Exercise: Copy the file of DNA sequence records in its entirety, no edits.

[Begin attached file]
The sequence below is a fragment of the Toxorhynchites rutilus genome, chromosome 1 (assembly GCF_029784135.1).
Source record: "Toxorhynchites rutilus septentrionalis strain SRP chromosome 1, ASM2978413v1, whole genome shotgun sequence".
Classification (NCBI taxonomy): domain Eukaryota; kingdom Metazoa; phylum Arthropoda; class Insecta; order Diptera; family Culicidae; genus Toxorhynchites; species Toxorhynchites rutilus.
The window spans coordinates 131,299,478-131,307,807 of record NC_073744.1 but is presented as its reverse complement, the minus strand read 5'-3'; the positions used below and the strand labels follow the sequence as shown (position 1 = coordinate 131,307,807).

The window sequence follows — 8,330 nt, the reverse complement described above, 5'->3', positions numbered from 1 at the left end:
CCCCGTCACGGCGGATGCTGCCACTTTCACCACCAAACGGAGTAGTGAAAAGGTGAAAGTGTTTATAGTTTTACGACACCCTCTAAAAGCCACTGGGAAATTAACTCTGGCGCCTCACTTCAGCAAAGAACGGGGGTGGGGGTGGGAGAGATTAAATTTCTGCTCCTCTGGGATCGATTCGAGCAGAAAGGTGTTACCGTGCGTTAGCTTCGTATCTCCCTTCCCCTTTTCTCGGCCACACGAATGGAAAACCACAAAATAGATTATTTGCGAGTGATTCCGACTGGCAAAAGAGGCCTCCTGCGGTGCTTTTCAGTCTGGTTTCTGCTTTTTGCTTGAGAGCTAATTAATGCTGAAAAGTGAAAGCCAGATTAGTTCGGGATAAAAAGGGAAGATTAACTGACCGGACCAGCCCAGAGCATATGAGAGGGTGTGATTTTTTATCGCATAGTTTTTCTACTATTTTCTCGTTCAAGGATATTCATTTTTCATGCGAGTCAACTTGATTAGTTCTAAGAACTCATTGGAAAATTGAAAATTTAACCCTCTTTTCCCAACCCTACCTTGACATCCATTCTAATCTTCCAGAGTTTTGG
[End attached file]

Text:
The sequence below is a fragment of the Toxorhynchites rutilus genome, chromosome 1 (assembly GCF_029784135.1).
Source record: "Toxorhynchites rutilus septentrionalis strain SRP chromosome 1, ASM2978413v1, whole genome shotgun sequence".
Classification (NCBI taxonomy): domain Eukaryota; kingdom Metazoa; phylum Arthropoda; class Insecta; order Diptera; family Culicidae; genus Toxorhynchites; species Toxorhynchites rutilus.
The window spans coordinates 131,299,478-131,307,807 of record NC_073744.1 but is presented as its reverse complement, the minus strand read 5'-3'; the positions used below and the strand labels follow the sequence as shown (position 1 = coordinate 131,307,807).

The window sequence follows — 8,330 nt, the reverse complement described above, 5'->3', positions numbered from 1 at the left end:
CCCCGTCACGGCGGATGCTGCCACTTTCACCACCAAACGGAGTAGTGAAAAGGTGAAAGTGTTTATAGTTTTACGACACCCTCTAAAAGCCACTGGGAAATTAACTCTGGCGCCTCACTTCAGCAAAGAACGGGGGTGGGGGTGGGAGAGATTAAATTTCTGCTCCTCTGGGATCGATTCGAGCAGAAAGGTGTTACCGTGCGTTAGCTTCGTATCTCCCTTCCCCTTTTCTCGGCCACACGAATGGAAAACCACAAAATAGATTATTTGCGAGTGATTCCGACTGGCAAAAGAGGCCTCCTGCGGTGCTTTTCAGTCTGGTTTCTGCTTTTTGCTTGAGAGCTAATTAATGCTGAAAAGTGAAAGCCAGATTAGTTCGGGATAAAAAGGGAAGATTAACTGACCGGACCAGCCCAGAGCATATGAGAGGGTGTGATTTTTTATCGCATAGTTTTTCTACTATTTTCTCGTTCAAGGATATTCATTTTTCATGCGAGTCAACTTGATTAGTTCTAAGAACTCATTGGAAAATTGAAAATTTAACCCTCTTTTCCCAACCCTACCTTGACATCCATTCTAATCTTCCAGAGTTTTGG